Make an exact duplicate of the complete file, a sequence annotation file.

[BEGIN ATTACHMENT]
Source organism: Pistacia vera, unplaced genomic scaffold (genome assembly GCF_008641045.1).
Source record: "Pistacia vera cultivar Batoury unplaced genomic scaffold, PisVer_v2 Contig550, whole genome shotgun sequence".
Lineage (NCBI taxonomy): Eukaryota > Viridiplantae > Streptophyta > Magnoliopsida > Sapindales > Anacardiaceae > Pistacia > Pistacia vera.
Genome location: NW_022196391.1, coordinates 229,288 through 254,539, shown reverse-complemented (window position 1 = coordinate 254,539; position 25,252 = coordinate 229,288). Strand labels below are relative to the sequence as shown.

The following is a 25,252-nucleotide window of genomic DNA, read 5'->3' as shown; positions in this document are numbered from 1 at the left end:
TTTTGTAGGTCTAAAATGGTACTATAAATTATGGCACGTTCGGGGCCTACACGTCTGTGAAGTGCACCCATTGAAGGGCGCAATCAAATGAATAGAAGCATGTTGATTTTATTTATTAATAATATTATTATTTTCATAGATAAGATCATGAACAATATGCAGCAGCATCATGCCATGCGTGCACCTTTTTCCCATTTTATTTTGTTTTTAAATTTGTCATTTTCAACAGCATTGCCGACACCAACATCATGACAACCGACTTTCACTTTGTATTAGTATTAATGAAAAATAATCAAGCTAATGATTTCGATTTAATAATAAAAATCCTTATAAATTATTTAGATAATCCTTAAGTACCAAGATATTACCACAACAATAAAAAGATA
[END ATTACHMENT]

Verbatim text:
Source organism: Pistacia vera, unplaced genomic scaffold (genome assembly GCF_008641045.1).
Source record: "Pistacia vera cultivar Batoury unplaced genomic scaffold, PisVer_v2 Contig550, whole genome shotgun sequence".
Lineage (NCBI taxonomy): Eukaryota > Viridiplantae > Streptophyta > Magnoliopsida > Sapindales > Anacardiaceae > Pistacia > Pistacia vera.
Genome location: NW_022196391.1, coordinates 229,288 through 254,539, shown reverse-complemented (window position 1 = coordinate 254,539; position 25,252 = coordinate 229,288). Strand labels below are relative to the sequence as shown.

The following is a 25,252-nucleotide window of genomic DNA, read 5'->3' as shown; positions in this document are numbered from 1 at the left end:
TTTTGTAGGTCTAAAATGGTACTATAAATTATGGCACGTTCGGGGCCTACACGTCTGTGAAGTGCACCCATTGAAGGGCGCAATCAAATGAATAGAAGCATGTTGATTTTATTTATTAATAATATTATTATTTTCATAGATAAGATCATGAACAATATGCAGCAGCATCATGCCATGCGTGCACCTTTTTCCCATTTTATTTTGTTTTTAAATTTGTCATTTTCAACAGCATTGCCGACACCAACATCATGACAACCGACTTTCACTTTGTATTAGTATTAATGAAAAATAATCAAGCTAATGATTTCGATTTAATAATAAAAATCCTTATAAATTATTTAGATAATCCTTAAGTACCAAGATATTACCACAACAATAAAAAGATA